It's like McFarlane thinks he has to remind the audience that there was a joke, and that you should have been laughing, even though the joke wasn't that funny to begin with. This is the same problem that I've always had with laugh tracks in sitcoms: all they do is remind me that the jokes aren't funny. Except McFarlane doesn't use a laugh track, he writes the "hey, there was a joke here. Did you get the joke?" into the script!

"Command Performance" had humor more appropriate for its sci-fi set-up and relationship drama.

The next two episodes, however, seemed to plant their feet more firmly in the territory of genuine sci-fi concepts and character drama, and the show was stronger for it. The execution, however, is kind of hit-or-miss. "Command Performance" saw the crew violating Union orders in order to mount a rescue of the captain and first officer (who happens to be his ex-wife) who had been kidnapped and placed in a zoo on a forbidden alien world. I felt like this episode was good, but it came too early in the series to really work the way it's intended. We barely know these characters, and the crew barely knows each other. So the camaraderie, respect, and affection between the captain and crew feels forced and unearned. In the meantime, however, the relationship drama between Captain Mercer and Commander Grayson is pretty good, and even some of the comedy that comes out of their situation also works.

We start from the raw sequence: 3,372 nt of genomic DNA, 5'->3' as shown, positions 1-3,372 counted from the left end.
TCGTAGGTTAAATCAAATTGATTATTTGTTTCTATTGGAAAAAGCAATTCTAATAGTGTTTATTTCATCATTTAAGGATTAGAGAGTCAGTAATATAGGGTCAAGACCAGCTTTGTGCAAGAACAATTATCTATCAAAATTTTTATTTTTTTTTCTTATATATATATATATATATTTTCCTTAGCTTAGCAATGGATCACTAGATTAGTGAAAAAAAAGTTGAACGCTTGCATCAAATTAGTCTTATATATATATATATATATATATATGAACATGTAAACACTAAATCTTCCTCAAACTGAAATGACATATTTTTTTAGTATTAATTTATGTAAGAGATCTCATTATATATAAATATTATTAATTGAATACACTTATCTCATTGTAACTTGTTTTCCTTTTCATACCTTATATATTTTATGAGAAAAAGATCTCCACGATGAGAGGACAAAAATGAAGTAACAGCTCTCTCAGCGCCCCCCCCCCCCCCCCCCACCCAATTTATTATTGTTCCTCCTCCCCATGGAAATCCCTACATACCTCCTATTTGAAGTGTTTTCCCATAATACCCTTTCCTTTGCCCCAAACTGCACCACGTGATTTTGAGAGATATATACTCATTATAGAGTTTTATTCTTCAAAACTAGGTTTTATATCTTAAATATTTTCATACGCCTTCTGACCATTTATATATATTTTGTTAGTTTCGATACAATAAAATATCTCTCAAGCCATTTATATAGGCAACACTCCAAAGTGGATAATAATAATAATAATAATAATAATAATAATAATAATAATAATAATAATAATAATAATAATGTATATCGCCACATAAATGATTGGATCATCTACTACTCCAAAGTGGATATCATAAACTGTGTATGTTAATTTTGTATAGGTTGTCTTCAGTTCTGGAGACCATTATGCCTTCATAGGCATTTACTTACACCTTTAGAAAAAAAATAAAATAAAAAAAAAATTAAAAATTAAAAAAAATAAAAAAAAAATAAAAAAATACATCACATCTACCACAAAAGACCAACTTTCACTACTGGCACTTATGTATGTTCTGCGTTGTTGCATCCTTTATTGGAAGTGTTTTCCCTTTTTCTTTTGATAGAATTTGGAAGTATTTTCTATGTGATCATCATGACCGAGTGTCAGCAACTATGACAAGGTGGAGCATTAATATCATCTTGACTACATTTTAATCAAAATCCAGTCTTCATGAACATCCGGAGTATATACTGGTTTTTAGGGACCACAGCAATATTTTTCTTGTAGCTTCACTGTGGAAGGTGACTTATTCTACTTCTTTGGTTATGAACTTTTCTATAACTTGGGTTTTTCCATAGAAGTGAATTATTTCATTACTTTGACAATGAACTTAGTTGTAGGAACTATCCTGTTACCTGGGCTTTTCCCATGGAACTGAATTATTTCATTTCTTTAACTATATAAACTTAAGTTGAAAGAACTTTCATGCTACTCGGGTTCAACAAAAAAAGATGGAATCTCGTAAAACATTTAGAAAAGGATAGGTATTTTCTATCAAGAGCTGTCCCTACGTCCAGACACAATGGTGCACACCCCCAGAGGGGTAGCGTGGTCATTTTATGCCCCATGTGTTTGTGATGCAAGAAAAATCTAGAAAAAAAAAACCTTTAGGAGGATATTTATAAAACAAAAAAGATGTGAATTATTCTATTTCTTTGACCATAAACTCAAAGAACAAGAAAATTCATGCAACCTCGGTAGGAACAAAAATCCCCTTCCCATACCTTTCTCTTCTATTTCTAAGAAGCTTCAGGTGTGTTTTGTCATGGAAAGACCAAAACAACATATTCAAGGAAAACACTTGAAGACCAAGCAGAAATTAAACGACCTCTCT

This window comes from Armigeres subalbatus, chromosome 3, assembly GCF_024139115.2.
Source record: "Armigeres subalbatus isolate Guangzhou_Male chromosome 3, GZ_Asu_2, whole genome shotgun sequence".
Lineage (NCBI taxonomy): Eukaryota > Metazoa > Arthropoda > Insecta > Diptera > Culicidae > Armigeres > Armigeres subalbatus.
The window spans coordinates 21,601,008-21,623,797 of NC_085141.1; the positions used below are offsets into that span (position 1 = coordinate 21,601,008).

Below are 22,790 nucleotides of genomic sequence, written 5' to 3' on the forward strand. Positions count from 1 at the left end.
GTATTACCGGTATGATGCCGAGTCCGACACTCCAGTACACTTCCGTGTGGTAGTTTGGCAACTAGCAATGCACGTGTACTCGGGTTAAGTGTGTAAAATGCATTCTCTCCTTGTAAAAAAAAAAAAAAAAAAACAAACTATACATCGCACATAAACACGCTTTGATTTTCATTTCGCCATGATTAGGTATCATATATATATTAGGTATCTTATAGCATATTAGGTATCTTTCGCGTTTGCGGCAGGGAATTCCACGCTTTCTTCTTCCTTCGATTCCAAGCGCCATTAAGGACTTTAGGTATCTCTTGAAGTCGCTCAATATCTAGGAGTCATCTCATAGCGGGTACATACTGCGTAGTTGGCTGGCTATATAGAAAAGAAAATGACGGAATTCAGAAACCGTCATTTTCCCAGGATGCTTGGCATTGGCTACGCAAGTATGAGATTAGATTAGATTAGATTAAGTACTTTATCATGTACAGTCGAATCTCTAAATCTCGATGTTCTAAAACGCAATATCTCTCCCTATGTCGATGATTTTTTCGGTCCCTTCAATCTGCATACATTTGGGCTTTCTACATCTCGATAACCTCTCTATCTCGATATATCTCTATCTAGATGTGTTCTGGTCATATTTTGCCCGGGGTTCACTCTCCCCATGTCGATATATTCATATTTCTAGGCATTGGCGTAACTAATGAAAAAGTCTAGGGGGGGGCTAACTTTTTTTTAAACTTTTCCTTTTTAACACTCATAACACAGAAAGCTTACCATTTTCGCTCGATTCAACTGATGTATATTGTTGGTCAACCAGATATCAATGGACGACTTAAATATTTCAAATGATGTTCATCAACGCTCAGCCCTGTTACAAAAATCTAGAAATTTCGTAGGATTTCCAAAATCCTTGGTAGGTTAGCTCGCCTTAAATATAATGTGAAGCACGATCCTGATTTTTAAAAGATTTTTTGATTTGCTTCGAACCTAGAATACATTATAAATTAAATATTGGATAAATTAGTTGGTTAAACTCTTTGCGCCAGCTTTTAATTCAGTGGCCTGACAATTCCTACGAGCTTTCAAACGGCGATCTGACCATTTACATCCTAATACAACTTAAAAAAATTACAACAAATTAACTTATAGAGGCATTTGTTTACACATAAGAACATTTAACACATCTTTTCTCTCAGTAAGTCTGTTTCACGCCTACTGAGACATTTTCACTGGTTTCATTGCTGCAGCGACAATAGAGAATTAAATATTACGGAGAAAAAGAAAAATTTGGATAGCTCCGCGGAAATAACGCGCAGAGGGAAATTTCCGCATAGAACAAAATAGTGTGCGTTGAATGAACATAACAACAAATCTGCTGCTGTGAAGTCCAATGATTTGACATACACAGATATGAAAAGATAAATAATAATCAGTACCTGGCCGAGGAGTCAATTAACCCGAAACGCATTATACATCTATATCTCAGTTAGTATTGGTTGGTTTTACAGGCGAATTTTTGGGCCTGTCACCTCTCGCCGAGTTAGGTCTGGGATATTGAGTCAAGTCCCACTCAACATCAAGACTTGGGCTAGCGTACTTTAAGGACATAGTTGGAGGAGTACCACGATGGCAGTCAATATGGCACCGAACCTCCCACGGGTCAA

The punch line to the climactic joke of this episode has probably been the comedic highlight of the series for me so far. It actually makes good use of the stupid pop culture references that McFarlane is known for, and which have plagued his writing since Family Guy returned from cancellation. If these jokes can be written into the narrative in clever ways like this, then the show might still be able to successfully maintain its comedic flavor.

Preaching against straw men

The next episode ("About a Girl") wanted desperately to be The Orville's "The Measure of a Man" (or more aptly, "The Outcast"), but it was so blunt, ham-fisted, and lazy, that it just falls apart under even the most basic scrutiny. The implication that Bortus' cultural bias can be completely overruled by a single viewing of the 1960's Rudolph the Red-Nosed Reindeer cartoon just paints a reductive straw-man that the crew of the Orville (and the writers and producers of the show) takes excessive pride in shooting down while simultaneously completely failing to make any good arguments of their own.

The Moclans are an "all-male" society made up of straw man sexists.